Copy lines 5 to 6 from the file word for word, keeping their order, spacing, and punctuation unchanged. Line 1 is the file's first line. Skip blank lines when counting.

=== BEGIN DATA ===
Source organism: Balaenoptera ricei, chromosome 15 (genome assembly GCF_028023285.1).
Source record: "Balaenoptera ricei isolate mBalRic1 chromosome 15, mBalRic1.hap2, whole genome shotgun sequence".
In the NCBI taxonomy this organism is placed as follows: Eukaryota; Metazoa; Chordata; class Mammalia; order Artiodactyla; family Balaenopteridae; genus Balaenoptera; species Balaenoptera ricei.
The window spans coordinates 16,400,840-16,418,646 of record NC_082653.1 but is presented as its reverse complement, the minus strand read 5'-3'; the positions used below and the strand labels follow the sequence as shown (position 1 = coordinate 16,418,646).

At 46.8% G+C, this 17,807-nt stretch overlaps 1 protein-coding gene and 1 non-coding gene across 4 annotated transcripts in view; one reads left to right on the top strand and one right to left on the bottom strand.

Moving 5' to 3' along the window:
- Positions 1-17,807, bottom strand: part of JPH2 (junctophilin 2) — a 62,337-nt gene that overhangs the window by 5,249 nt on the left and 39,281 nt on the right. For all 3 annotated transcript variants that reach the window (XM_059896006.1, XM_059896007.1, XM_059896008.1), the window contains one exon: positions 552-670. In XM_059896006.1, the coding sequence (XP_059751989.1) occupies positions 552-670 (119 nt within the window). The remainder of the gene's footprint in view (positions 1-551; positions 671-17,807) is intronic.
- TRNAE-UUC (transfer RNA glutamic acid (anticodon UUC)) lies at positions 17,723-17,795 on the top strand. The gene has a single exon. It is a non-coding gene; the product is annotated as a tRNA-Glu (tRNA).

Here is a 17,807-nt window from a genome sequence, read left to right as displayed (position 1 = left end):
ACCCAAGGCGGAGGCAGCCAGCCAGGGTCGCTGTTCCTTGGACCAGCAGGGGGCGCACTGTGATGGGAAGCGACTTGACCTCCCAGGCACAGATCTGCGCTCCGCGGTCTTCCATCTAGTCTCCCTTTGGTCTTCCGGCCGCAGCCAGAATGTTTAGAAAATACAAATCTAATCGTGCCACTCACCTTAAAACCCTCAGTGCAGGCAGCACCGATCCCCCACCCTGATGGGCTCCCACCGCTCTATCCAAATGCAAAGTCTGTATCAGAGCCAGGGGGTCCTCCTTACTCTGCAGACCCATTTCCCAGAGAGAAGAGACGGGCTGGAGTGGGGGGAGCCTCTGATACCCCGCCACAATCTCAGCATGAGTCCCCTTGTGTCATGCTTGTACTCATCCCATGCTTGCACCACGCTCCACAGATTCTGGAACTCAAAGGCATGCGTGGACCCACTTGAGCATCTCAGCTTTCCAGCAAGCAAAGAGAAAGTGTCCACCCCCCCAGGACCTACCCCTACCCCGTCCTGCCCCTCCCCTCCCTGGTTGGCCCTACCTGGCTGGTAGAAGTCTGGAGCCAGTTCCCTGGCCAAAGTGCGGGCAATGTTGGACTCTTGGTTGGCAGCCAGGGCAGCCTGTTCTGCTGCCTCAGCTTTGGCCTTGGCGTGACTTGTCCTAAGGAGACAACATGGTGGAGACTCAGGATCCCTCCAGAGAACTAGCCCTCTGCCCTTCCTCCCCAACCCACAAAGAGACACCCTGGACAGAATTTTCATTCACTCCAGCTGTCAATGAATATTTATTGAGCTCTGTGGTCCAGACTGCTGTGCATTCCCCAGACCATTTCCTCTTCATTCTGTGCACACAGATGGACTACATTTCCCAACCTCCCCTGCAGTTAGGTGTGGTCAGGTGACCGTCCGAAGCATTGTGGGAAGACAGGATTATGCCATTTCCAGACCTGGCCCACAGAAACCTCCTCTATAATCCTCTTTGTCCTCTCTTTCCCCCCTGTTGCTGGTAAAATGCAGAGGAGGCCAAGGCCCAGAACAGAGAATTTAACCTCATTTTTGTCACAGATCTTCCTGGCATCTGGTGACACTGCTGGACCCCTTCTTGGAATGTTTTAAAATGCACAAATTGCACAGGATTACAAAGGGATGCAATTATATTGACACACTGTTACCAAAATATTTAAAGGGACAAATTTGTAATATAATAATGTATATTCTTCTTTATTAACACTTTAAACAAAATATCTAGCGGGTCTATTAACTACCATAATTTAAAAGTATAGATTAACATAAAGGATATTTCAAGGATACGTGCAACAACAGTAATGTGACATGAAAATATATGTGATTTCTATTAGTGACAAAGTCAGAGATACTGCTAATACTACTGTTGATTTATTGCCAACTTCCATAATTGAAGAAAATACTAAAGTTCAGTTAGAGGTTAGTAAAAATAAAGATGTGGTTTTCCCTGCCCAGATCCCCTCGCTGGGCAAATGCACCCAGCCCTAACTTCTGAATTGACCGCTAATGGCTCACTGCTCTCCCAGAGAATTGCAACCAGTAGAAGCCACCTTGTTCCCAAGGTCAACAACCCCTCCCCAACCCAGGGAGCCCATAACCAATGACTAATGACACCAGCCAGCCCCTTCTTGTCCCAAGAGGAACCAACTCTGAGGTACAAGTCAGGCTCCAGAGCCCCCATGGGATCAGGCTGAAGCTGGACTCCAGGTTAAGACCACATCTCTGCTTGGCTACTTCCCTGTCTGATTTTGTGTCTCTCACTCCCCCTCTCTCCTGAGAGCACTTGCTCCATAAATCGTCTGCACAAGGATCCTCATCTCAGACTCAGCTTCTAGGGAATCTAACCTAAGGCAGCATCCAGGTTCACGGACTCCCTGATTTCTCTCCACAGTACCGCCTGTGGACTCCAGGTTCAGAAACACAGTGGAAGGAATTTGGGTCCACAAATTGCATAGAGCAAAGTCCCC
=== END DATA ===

At 46.8% G+C, this 17,807-nt stretch overlaps 1 protein-coding gene and 1 non-coding gene across 4 annotated transcripts in view; one reads left to right on the top strand and one right to left on the bottom strand.

Moving 5' to 3' along the window: